I recently spent eight days in Antwerp, Belgium where I participated in the weeklong Gaga Intensive Europe. I went Gaga for Gaga, you could say. But don’t get it twisted, Gaga/dancers is a movement technique created by Ohad Naharin, Artistic Director of the acclaimed Batsheva Dance Company based in Tel Aviv. And guess what? You don’t have to travel to Belgium because classes are offered right here in NYC!
The weeklong intensive took place at the Kunsthumaniora DANS, and was taught by former Batsheva dancers Aya Israeli, Doron Raz Avraham, Yaniv Avraham and Ya’ara Moses. We had three classes each day: Gaga Technique, Repertory and Methodics/Improvisation. Approximately 60 dancers from all over the world participated, including people from Canada, Finland, France, Germany, Lithuania, Taiwan, and the UK.
Gaga technique has a profound influence on Batsheva’s choreography and style. It’s the technique in which the company dancers train at the Suzanne Dellal Centre and it showcases animalistic, physically challenging and alluring individuality. Batsheva choreography masters the unison dream, but Ohad’s brilliant editing eyes also have a way of projecting vibrant individuality. This is true for Israeli choreographers Hofesh Shechter, Dana Katz and Andrea Miller (Gallim Dance), who all studied Gaga under Ohad. Before participating in this intensive, I never fully understood how these choreographers were able to direct or edit a dancer’s intimate space so specifically. Now I realize this individuality stems from Gaga training.
Gaga is idiosyncratic and poignant, allowing dancers to explore new vocabulary and research alternative methods to deepen physical and mental states. It’s both calming and busy, you’re constantly thinking about ways to make space between the bones and loosen the joints. Unlike most dance classes, Gaga class is without mirrors. Oftentimes teachers will cover the mirrors, even in studios here in New York, so you can focus and listen to your body. In Gaga, dancers are introduced to vocabulary like the “lena” – the area in between your naval and groin (AKA your pelvis). Other visually stimulating prompts included “moons” under the feet; “floating” – imagine yourself like a piece of bread expanding in water, weightless – “traveling movement,” and “move like you’re giving a shiatsu to the floor.”
Gaga is half effort, half pleasure. But mostly pleasure. Throughout our daily classes our teachers would say, “Give way to pleasure. It’s nice.” Because it was. Dancers: When you concede yourself to be free of strict and formal technique, such as turnout and pointed feet, it actually allows you to dive deeper into your body and reach those places you wouldn’t get to by standing in form. By the end of technique class, not only was I warm and ready for Rep, but I felt more flexible and enlightened to how my body was awakened.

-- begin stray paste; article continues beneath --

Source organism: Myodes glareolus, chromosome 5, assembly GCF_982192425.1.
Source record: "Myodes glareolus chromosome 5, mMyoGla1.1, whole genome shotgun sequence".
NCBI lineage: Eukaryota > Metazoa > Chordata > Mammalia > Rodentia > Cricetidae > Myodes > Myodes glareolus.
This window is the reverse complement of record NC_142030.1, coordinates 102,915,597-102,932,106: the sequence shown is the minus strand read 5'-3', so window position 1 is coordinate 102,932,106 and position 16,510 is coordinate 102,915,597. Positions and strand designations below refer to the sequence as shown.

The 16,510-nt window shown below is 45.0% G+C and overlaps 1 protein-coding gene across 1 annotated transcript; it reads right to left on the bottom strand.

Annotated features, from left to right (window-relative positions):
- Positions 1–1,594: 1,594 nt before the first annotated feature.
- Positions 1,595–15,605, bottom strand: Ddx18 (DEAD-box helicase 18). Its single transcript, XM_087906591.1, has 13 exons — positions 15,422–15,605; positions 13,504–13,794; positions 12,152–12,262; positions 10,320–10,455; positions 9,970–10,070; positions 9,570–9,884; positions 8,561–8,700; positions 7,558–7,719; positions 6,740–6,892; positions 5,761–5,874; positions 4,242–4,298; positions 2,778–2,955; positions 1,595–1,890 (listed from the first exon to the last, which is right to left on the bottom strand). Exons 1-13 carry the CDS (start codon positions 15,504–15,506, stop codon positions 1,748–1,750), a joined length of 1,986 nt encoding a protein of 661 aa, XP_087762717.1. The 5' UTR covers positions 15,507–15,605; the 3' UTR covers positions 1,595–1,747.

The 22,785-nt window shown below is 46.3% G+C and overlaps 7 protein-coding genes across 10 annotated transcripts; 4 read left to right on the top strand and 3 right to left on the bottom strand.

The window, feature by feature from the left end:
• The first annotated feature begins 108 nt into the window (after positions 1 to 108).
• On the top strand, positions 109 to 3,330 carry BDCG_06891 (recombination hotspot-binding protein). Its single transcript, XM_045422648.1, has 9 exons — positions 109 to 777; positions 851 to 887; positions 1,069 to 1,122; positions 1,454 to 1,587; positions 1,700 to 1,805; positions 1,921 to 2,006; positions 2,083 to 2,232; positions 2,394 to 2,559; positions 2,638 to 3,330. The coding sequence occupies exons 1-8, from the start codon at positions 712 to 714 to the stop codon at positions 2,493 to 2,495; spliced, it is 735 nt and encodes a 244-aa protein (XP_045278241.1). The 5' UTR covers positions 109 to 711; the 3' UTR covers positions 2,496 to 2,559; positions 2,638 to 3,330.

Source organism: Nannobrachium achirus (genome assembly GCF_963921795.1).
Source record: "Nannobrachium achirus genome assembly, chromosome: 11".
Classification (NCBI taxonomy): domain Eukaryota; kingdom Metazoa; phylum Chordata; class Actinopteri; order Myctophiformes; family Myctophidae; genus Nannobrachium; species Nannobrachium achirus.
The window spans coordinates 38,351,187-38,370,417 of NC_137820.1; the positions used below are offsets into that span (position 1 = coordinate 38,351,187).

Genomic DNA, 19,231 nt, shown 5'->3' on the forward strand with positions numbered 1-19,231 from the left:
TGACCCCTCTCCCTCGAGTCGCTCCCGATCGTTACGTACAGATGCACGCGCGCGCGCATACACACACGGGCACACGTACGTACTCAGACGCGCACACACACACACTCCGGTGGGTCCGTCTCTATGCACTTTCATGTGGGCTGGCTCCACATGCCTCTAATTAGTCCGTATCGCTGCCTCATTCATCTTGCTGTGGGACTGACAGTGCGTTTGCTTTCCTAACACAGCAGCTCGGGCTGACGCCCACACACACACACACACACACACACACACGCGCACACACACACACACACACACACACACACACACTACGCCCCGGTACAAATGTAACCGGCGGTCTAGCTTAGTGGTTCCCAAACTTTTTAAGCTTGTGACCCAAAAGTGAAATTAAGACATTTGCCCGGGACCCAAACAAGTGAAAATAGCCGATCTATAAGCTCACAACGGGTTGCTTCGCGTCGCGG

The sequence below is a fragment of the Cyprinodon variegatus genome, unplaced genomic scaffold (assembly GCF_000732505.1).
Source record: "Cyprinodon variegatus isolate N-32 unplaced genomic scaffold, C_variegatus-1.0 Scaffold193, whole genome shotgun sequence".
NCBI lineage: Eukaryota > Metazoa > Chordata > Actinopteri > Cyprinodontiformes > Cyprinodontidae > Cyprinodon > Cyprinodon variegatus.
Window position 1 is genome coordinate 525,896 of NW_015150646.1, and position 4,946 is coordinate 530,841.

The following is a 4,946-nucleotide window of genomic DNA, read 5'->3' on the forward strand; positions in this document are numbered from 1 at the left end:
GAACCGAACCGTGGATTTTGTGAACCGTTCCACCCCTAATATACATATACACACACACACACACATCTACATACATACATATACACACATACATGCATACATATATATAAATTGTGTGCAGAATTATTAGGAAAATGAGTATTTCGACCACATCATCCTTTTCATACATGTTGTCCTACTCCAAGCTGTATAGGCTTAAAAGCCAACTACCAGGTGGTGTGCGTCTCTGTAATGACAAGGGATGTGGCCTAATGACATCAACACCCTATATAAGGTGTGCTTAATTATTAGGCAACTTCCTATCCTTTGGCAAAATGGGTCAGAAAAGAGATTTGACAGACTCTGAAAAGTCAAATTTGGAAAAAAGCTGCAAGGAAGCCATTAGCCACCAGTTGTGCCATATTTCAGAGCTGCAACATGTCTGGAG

We learned notable Batsheva dances “Hora,” “Hummus,” “Black Milk,” and the infamous chair dance, “Echad Mi Yodea.” These were all gruelingly physical, ritualistic, and super fun! The teachers pushed our muscle limitations. “You came here to upgrade!” Yaniv exclaimed. Repertory class allowed us students to explore the intricacies of the choreography by using the Gaga technique we were simultaneously learning. The gratification was almost instant, and it was a pleasure to see myself and my peers grow in this one short week.
Gaga is still developing and the teacher pool is slowly growing. To become a Gaga teacher you have to spend nine months in Israel getting your certification. During the intensive, I had a moment of “If only I knew then what I know now” and wondered why Gaga is not infiltrating the higher education dance curriculums. A few colleges and universities in the States have hired guest Gaga teachers, like Juilliard and the University of Florida, but it’s a technique that is still finding its way. More importantly, dancers are finding it. Due to the differences in the contemporary scene abroad, younger generations of dancers in Europe are more exposed to Gaga and all it has to offer.
And Gaga is for non-dancers too! Gaga/people classes are open to the public regardless of background in dance or movement. No previous dance experience is needed. To find out where you can take a Gaga class in NYC, click here. Interested in an international workshop? Gaga/dancers will be hosting workshops in Italy and Israel this summer.
“We become more aware of our form. We connect to the sense of the endlessness of possibilities. We explore multi-dimensional movement; we enjoy the burning sensation in our muscles, we are ready to snap, we are aware of our explosive power and sometimes we use it. We change our movement habits by finding new ones. We go beyond our familiar limits. We can be calm and alert at once.” – Ohad Naharin